Not many people fall into $5,678,000 on a whim, but Ben Jacobs just might be able to pull it off if the next couple days of the 2023 WPT World Championship fall the right way.
The 41-year-old from Honolulu, Hawai’i flew to Las Vegas with his wife with no concrete intention to play this $10,400 buy-in tournament. And after five days of play, Jacobs holds the chip lead with just 16 players left.
“I came out to Vegas with my wife and we were just gonna hang out and have a good time,” said Jacobs. “I decided to enter on the last day, the last flight. And then I ran good.”
Believe it or not, this is not the first time Jacobs has jumped into a big buy-in tournament and made a serious run of it.
“Back in 2017, I ran decently in the WSOP Main Event,” said Jacobs. “And it’s because the night before I just ran good at blackjack, and I just decided to play.”
That run in 2017 ended in 132nd place, good enough for a $53,247 payday. That cash makes up a big chunk of Jacobs’ career tournament earnings of $134,643, and that’s thanks in large part to the games Jacobs usually tends to play in.
“I don’t play that many tournaments,” said Jacobs. “When I do play poker, it’s usually Big O or 5-card PLO cash games. No Limit’s pretty boring to me, so it feels kind of good to run deep.”
Jacobs’ path to the Day 6 chip lead in the WPT World Championship feels unlikely for a number of different reasons. Beyond the last-minute decision, Jacobs maintained his patience through a slow start and then persevered through elements beyond the cards being played on the table.
“If you look at my numbers throughout the throughout this tournament, I was just kind of average stacked Day 1 through 3,” said Jacobs. “On Day 2 I was sick, and I coughed so hard I threw my back out and I could barely move. I’m still on a bunch of medication but I’m finally starting to feel better, so that’s good.”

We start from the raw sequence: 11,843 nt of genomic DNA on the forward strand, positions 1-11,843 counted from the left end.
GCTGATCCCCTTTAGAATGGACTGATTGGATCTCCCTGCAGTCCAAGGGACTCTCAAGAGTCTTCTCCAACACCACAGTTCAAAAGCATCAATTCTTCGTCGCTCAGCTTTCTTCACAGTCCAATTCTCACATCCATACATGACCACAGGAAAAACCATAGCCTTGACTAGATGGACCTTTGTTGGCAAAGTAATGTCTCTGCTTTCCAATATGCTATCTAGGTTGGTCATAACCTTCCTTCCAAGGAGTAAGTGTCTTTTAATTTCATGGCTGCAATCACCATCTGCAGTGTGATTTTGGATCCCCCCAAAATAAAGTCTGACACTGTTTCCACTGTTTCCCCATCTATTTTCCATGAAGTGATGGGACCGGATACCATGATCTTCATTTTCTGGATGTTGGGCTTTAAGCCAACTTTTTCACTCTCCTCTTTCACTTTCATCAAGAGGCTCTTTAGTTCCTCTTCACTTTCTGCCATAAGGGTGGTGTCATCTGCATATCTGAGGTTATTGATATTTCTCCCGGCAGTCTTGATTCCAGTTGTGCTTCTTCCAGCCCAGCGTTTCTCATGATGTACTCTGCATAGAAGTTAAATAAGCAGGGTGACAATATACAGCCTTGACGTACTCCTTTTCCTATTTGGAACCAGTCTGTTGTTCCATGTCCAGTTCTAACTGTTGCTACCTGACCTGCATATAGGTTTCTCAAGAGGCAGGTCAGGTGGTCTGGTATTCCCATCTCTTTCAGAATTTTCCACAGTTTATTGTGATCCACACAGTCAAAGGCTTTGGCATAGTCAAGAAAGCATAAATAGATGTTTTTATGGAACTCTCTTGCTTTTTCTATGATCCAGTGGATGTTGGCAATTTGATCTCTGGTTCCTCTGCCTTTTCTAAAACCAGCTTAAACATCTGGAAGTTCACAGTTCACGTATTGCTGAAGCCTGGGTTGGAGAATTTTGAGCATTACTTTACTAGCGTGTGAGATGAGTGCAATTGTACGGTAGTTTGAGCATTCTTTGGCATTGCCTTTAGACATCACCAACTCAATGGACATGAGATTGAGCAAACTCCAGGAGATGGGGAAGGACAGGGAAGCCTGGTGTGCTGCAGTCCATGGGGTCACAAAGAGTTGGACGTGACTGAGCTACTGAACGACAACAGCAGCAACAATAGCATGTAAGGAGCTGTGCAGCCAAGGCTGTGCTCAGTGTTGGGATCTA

Jacobs’ surge to the top of the chip counts started late on Day 4, when he five-bet all in with pocket aces and found a call from Naj Ajez and his pocket queens. That double-up put Jacobs into the chip lead for the first time, and he ended the night on Monday in sixth place overall.
It was more of the same on Day 5, as Jacobs once again found himself on the right side of a cooler with pocket aces in a massive pot.
“I did lose some smaller flips, but all the big hands just held up, which was really nice,” said Jacobs. “And, you know, the big one early in the day, when I had aces versus kings. That makes it kind of easy.”
Jacobs also secured the final elimination of the night on Day 5, triggering the two-table redraw when he knocked Andrei Boghean out in 17th place.
There were long stretches in which Jacobs simply bided his time between getting himself into ideal spots.
“I guess the second-best strategy in the game is just to fold,” said Jacobs. “A lot of folding is right in this game right now, especially in this slow structure.”
The stakes could not be much higher at this stage in the tournament. And despite a low, even keel through much of this tournament, don’t mistake Jacobs’ calm demeanor for not taking each hand seriously.
“I’m definitely not looking past where I’m at right now,” said Jacobs. “Every hand you can lose half your stack. Anyone who plays poker, they know. People with one big blind can have the chip lead later in the day.”
By Thursday night, Jacobs could have over $5.6 million to bring back with him to Hawai’i, to share with his wife and two dogs, both Australian shepherds. Jacobs has played in some serious spots thus far in the tournament without the moment getting too big, and even if he can just make it through to the end of the night on Wednesday, he’d be guaranteed at least $1 million.
“Guess I’m just really lucky,” said Jacobs. “I think I’m definitely outclassed right now, but I’m just trying to hold my own, taking each hand as it comes and trying to make the best decision. And I’ve been running good.”